Duuude! The Experience Music Project is like, totally fucking cool. And it's butt ugly, but whatever. Most musicians' pads are. The key to the EMP is not looking good; it's customization. Duuude, the JBL sound system (the finest speakers money can buy) is customized throughout. The Sky Church--which is a Jimi Hendrix concept, a communal space devoted to the reverence of music--is strung with customized Christmas lights; the finest Christmas lights money can buy. Instead of just blinking, they flicker in orange; not in imitation of candlelight, but in boastful superiority to the cactus- and rose-covered Christmas lights that adorn the walls of a certain Capitol Hill bar frequented by local musicians. Does the Cha-Cha have disco balls hanging from the ceiling? Sky Church has, like, several, surrounded by silver-gray drapery (like that tie-dye hanging from the ceiling in the dorm room of the biggest stoner on your hall) that breathes, up and down, billowing and puckering. Why? Dude, 'cause it can! 'Cause it's totally fucking cool.

But the coolest thing about Sky Church is the custom 40-by-70-foot video screen with custom "wall of sound" acoustics. The screen is the largest in the world (ours is bigger than yours, suckers!), and it'll blow your mind. Problem is, the floor of Sky Church has about the same dimensions as the screen, which means you can barely get 40 feet away from the 40-foot screen. It bugs. From every vantage point in the room, the screen is too close. Bad enough that musicians have shit hearing, but the Sky Church screen will ruin your eyes as well. Then we'll have a bunch of blind, deaf, Helen Keller-types running around trying to experience music! Punk rock!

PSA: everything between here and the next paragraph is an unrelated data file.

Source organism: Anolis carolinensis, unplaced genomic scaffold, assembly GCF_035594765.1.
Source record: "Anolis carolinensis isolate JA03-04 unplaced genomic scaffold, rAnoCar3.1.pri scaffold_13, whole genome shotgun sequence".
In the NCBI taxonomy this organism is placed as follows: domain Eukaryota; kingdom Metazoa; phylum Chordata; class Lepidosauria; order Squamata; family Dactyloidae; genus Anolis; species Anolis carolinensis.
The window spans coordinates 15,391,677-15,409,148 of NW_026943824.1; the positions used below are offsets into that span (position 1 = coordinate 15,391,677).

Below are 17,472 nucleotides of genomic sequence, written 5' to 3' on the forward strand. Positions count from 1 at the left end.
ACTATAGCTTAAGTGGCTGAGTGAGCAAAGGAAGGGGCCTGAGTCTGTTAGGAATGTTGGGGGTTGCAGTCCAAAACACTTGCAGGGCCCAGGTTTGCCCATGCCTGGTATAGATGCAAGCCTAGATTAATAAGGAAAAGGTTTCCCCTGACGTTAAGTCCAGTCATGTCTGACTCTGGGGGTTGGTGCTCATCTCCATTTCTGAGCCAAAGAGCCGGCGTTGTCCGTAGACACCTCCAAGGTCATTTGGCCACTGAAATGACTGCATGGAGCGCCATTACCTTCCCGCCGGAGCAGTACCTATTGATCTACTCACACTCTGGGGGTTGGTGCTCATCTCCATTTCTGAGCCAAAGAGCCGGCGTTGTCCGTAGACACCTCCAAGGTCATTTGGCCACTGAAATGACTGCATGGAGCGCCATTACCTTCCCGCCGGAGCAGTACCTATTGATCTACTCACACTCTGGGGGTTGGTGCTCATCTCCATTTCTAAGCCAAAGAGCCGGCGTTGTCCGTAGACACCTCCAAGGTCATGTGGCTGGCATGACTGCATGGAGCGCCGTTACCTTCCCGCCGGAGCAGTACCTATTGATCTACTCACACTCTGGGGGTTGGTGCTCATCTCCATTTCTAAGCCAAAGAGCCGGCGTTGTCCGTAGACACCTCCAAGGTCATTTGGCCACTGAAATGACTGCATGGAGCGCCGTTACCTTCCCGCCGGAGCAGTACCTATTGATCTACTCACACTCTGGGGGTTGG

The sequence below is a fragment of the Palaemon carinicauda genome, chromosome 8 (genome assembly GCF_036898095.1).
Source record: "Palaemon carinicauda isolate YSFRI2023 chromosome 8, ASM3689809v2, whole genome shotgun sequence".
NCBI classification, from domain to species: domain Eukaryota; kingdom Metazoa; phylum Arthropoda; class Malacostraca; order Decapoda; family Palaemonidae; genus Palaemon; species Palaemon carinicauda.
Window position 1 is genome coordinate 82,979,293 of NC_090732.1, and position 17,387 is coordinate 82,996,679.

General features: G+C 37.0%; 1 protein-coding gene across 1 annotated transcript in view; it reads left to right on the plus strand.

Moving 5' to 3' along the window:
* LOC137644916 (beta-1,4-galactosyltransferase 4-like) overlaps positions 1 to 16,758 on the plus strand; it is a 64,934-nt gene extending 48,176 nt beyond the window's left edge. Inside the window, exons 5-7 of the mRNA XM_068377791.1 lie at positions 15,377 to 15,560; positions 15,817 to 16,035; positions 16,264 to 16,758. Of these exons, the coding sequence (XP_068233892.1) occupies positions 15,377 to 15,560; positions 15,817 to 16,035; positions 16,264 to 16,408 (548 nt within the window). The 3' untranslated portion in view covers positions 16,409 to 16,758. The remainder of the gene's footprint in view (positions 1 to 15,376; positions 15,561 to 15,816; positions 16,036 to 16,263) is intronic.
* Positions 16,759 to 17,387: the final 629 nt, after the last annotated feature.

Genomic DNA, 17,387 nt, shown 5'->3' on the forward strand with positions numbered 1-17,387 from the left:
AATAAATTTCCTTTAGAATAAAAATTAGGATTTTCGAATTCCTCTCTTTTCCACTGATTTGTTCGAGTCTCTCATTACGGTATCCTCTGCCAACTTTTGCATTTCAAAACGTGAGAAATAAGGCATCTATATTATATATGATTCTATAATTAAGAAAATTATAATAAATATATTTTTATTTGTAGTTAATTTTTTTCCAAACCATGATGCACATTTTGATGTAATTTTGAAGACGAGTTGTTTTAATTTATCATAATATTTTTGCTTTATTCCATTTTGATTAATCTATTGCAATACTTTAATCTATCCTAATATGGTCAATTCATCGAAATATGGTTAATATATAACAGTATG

Next to the Sky Church is the Roots and Branches sculpture, which is so cool-looking; like a tornado made of over 500 used guitars. It was created by an artist named Trimpin, which sounds enough like "trippin'" that it won't be long before the laser light show will have some serious competition from Roots and Branches. Plus, 40 of the guitars have been customized so that they're self-tuning and computer-controlled. So you can hear them wail, baby! Guitars that play themselves: Trippy, huh?

There are some exhibits of like, old records and show posters, but even those are customized by the guitar-pick-shaped Museum Exhibit Guide (MEG), which, in truly Kinks-y irony, is named like a woman and talks like a man. MEG is like the finest guitar pick money can buy crossed with the finest Palm Pilot money can buy, and you can be sure it was Paul Allen's vision all the way. For those who really dig geeking out, MEG is meta-customized: Not only can you pick and choose what information you want from each exhibit, but you can customize the Windows CE OS (Microsoft represent!) by bookmarking additional information hyperlinks and MP3s from the exhibits to be viewed later in the museum's customized Compaq computer lab.

Every inch of the museum begs the question, "Why?" Yeah, it's totally cool. It's customized. It's the finest music museum money can buy. And its education programs, like Experience Summer Camp, with counselors like Ann and Nancy Wilson, will benefit Seattle's youth and earn EMP its precious 501(c)(3) nonprofit organization status, but still, "Why?" Was Paul Allen just sitting around one day saying, "Geez, I need somewhere to put this $240 million!" Or is it, as the museum's publicity says, that Paul Allen wanted everyone to know how he feels when he listens to music? Either way, the Experience Music Project, cool as it may be, is for people who don't usually experience music. Show me a music museum with no place to sit, shitty sound, and overpriced booze; a place where you can do a line of coke off a hooker's ass; and then we'll talk about experiencing music.